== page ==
I did write a rather scathing post on volunteer programmes in conservation and how little they actually contribute except financially and volunteers serving as ambassadors. I suppose some will then go ahead and say how hypocritical I am because I’m pretty opposed to the very structure of volunteer programmes and yet I’ve just gone and launched my own.
Let me explain, not that I feel I have to justify it but rather to illuminate what I am trying to do from the start with this programme.
My programme is NOT about hugging cute orphaned animals. It is NOT about the poor starving children in Africa. It is NOT about the alleged war being waged between poachers and protectors. It is NOT about the Myth of Wild Africa. It is NOT voluntourism. It is NOT a way for me to get a salary. It is NOT open to anyone.
I need volunteers for the following reasons:
- To finance the wildlife monitoring I carry out – I don’t like to rely on donors
- To provide money to buy wildlife monitoring equipment, e.g. camera traps, GPS units, a vehicle one day, etc.
- To provide money to buy anti-poaching equipment, e.g. patrol rucksacks and water bottles, tents, Android devices for SMART law enforcement tracking one day, etc.
- To help me process the data from camera traps placed in strategic locations for large carnivore identification
- To help me coordinate the wildlife monitoring transects we carry out twice annually
- To start building up money we can use for large carnivore collaring
- To start building up money we can use to implement a common radio frequency in the area for improved law enforcement and reporting of poaching incidents between properties
- One day, the fees paid by those who can afford it will subsidise Zambians who cannot afford the fees to get the same experience. These could be youngsters from rural areas or university students needing to fulfil internships.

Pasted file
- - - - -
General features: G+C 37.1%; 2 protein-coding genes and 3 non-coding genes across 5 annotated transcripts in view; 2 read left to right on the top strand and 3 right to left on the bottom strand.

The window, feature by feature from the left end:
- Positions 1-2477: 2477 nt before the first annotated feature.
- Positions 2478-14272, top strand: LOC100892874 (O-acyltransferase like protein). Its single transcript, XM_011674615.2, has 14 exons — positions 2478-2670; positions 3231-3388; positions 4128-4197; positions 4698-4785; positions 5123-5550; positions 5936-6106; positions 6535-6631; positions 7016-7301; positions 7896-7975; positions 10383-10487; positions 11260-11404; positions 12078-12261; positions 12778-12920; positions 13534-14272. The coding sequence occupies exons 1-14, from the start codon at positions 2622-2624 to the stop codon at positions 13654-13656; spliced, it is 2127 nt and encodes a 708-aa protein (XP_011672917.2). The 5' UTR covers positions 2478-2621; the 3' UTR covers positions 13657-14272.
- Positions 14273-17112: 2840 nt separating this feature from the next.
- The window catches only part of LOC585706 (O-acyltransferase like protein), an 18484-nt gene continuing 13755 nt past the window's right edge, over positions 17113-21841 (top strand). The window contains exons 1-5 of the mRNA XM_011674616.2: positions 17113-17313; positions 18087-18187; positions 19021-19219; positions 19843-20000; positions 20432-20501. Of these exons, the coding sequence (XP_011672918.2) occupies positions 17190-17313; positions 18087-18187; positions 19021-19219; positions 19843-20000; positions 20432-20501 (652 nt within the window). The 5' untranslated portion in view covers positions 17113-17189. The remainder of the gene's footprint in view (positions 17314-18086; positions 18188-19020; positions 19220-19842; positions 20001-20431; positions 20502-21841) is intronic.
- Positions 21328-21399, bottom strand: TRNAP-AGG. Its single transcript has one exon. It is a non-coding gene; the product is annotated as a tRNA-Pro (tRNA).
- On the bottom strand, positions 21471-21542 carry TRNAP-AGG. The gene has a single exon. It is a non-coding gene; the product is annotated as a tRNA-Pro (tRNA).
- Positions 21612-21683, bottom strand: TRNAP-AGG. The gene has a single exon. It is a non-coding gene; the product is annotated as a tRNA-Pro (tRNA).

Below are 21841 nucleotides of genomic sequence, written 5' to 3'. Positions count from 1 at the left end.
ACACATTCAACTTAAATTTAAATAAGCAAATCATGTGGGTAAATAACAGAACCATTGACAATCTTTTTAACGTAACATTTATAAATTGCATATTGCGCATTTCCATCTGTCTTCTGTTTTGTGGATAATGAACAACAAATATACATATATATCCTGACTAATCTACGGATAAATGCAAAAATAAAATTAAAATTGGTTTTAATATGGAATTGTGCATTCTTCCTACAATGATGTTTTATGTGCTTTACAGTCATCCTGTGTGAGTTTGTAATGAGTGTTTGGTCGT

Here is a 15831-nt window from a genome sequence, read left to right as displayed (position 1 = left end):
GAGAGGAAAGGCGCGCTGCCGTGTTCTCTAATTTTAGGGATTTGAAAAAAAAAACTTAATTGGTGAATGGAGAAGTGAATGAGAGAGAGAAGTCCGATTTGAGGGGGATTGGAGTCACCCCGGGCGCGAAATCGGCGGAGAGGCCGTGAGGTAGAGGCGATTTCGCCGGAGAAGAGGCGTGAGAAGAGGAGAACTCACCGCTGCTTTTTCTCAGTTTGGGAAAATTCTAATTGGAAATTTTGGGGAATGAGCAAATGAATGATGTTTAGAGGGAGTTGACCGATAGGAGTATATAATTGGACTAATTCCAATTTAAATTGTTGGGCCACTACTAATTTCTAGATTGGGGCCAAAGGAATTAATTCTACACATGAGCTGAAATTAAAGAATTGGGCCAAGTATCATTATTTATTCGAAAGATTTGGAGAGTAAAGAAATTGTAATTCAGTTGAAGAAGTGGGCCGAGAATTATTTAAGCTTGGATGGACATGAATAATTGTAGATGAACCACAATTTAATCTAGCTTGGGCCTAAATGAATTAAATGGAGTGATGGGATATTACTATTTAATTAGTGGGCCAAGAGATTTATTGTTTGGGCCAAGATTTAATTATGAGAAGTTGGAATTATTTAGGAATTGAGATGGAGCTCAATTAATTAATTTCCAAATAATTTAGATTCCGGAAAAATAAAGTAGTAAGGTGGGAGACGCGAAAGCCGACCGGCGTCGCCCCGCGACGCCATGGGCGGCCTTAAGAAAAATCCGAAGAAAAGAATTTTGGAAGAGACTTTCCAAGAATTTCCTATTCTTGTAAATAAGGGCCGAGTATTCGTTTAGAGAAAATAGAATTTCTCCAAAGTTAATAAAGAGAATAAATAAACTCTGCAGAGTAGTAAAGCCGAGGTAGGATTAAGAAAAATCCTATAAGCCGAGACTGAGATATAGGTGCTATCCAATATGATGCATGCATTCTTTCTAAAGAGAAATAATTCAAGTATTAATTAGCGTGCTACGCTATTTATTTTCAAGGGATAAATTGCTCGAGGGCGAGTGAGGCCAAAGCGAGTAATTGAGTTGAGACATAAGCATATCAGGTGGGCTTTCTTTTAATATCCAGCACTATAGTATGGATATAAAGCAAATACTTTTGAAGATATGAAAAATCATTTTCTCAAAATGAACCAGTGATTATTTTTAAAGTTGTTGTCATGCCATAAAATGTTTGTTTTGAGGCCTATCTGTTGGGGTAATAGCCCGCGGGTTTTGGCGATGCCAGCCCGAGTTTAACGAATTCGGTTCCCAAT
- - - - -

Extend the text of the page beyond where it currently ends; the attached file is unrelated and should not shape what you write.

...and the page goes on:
For me to even consider allowing a volunteer they have to meet certain criteria (and no, I don’t care about how much you love wildlife unless you can prove to me you have skills I can use):
- Academic background in natural sciences, preferably tertiary level; anthropology and social sciences can be made use of as well but an understanding of the scientific method is CRUCIAL
- Similar volunteer experience of at least 2 weeks – I don’t want a novice to the bush or a person who can’t deal with bugs and hot sweaty days
- Or work experience in conservation and/or field work
- Volunteers have to be professional, open minded and objective. Conservation is far more complex than most know or are willing to admit and I do not shy away from the harsh reality of it, so they’ve got to be able to stomach that.
So, really, my programme isn’t too bad. It is geared towards utilising volunteer’s skills and enthusiasm to my advantage while offering them an education in how challenging and complex conservation in Africa is and the different ways in which it can be approached. All the while aiming to provide the same opportunities to Zambians who cannot afford the fees I have to charge to keep the programme going.
Each volunteer is NOT going to make a huge difference but collectively they WILL and it WILL be lasting and the difference WILL be positive.
It’s about educating the next generation in a holistic manner, warts and all, NOT an idealistic manner focusing on the daisies and elephants only.
It’s work and education in one, NOT a holiday and NOT for those with a guilty conscience wanting to ‘give back’.
That’s why I think my programme is better geared to actually working. But I could be wrong.